Harger’s goldenrod

(Solidago canadensis var. hargeri)

               
Conservation Status

IUCN Red List

not listed

 

No image available

NatureServe

N4N5 - Apparently Secure to Secure

SNR - Unranked

Minnesota

not listed

Wetland
Indicator
Status

Great Plains

FACU - Facultative upland

Midwest

FACU - Facultative upland

Northcentral & Northeast

FACU - Facultative upland

Nativity

Native

Occurrence

 

Habitat

Moist to dry. Prairies, fields, ditches, roadsides, and forest openings. Full to partial sun.

Flowering

August to October

     
Flower Color

Yellow ray florets, yellow disk florets

     
Height

12 to 78

     
 
Identification

This is a 12 to 78 tall, though usually no more than 60 tall, erect to ascending, perennial forb that rises on 1 to 20 or more stems from long, creeping rhizomes. It often forms large, dense patches. The roots and leaves exude toxic chemicals that inhibit the growth and survival of competing species (allelopathy).

The stem is erect or ascending, finely grooved, and leafy. It is not shiny and not covered with a whitish, waxy bloom (glaucous). It is moderately hairy both above and below the middle, though it may be hairless or nearly hairless near the base.

There are no basal leaves. Stem leaves are alternate, narrowly lance-shaped, and thin. Lower to middle stem leaves are 2 to 7½ long and 3 16 to 13 16 wide. The leaf blade is distinctly 3-veined. It tapers to the base and is attached to the stem without a leaf stalk. It tapers to a point at the tip with concave sides along the tip. The upper surface is hairless or slightly rough due to the presence of short, stiff hairs. The lower surface is sometimes hairless but usually has hairs along the midrib and main veins. The margins are toothed with sharp, forward-pointing teeth. Lower to middle stem leaves are usually withered by the time the plant is in flower. Middle to upper stem leaves are similar, 13 16 to 4¾ long, and 5 16 to ½ wide, largest near the middle, becoming gradually smaller as they ascend the stem. The margins are toothed, minutely toothed, or sometimes untoothed just below the inflorescence.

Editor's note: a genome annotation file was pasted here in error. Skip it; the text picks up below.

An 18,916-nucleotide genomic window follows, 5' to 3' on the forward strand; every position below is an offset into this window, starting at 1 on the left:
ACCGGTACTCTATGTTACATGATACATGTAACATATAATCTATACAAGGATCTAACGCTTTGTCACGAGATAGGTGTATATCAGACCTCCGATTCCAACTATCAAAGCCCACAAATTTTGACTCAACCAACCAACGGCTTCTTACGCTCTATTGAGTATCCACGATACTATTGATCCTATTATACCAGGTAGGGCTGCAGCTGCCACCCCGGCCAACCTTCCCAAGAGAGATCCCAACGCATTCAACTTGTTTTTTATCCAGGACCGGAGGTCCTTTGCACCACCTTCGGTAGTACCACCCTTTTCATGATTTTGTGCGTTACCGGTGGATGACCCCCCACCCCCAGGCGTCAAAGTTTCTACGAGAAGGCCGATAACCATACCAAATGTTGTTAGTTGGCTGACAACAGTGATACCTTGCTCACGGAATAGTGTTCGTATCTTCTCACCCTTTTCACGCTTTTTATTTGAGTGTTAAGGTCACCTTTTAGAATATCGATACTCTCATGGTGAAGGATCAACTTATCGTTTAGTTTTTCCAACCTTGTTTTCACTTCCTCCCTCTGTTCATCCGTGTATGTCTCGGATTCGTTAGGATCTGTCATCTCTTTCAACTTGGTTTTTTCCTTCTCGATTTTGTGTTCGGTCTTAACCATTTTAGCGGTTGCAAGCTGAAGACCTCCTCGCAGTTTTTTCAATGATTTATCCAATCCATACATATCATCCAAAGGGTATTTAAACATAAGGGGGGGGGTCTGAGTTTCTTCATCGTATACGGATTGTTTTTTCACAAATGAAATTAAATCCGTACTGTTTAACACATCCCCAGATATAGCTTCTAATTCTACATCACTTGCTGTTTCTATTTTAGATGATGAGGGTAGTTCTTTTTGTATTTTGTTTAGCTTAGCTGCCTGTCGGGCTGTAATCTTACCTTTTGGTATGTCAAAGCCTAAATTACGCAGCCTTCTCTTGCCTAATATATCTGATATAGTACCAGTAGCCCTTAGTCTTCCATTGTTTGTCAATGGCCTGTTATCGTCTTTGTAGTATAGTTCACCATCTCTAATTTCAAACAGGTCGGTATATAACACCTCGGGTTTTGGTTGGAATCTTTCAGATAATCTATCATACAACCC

The inflorescence is a pyramidal, open, many-branched, spreading cluster up to 10 across with 150 to 1300 flower heads. The flowering branches are long, hairy and strongly bent backward. The flower heads are arranged on one side of the branch.

The tiny flower heads are less than ¼ wide. They have 5 to 13 yellow ray florets, usually 10 or fewer and averaging 9. They have usually 2 to 4, occasionally 5, yellow disk florets. The whorl of bracts surrounding the base of the flower head (involucre) is 1 16 to long and yellowish in color. The corolla is 1 16 to long.

 
Similar
Species

Canada goldenrod (Solidago canadensis var. canadensis) stems are hairless or sparsely hairy from the middle to the base. The flower heads tend to have more ray florets, 7 to 15, and more disk florets, 3 to 6. It is found throughout the state.

Early goldenrod (Solidago juncea) stems are hairless.

Giant goldenrod (Solidago gigantea) stems are hairless and sometimes covered with a whitish, waxy bloom.

Salebrosa goldenrod (Solidago canadensis var. salebrosa) stems are hairless or sparsely hairy from the middle to the base. The flower heads tend to have more ray florets, usually 11 to 15, and have more disk florets, usually 5 to 11.

Tall goldenrod (Solidago canadensis var. scabra) often has large insect galls on the lower and middle part of the stem. Fresh plants often have a gray-green tone from the short hairs on the leaf surfaces. The plant is usually hairy throughout. The leaves are relatively thick and firm. The involucre is longer, to 3 16 long.

 
Distribution Distribution Map   Sources: 3.
 
Comments

A study in 2002 showed that Canada goldenrod inhibits the growth and survival of competing species by exuding toxic chemicals from its roots and leaves.

 
Taxonomy

Family:

Asteraceae (aster)

 

Subfamily:

Asteroideae

 

Supertribe:

Asterodae

 

Tribe:

Astereae (aster)

 

No Rank:

North American clade

 
Parent

Canada goldenrod (Solidago canadensis)

 
Synonyms

 

 
Common
Names

Canada goldenrod

Canadian goldenrod

Harger’s goldenrod

 

 

 

 

 

 

 

 

 

 

Glossary

Allelopathy

The release of a chemical toxin by one plant to inhibit the growth or germination of nearby competing plants.

 

Bracts

Modified leaves at the base of a flower stalk or flower cluster.

 

Corolla

A collective name for all of the petals of a flower.

 

Glaucous

Pale green or bluish gray due to a whitish, powdery or waxy film, as on a plum or a grape.

 

Involucre

A whorl of bracts beneath or surrounding a flower or flower cluster.

 

Rhizome

A horizontal, usually underground stem. It serves as a reproductive structure, producing roots below and shoots above at the nodes.

       
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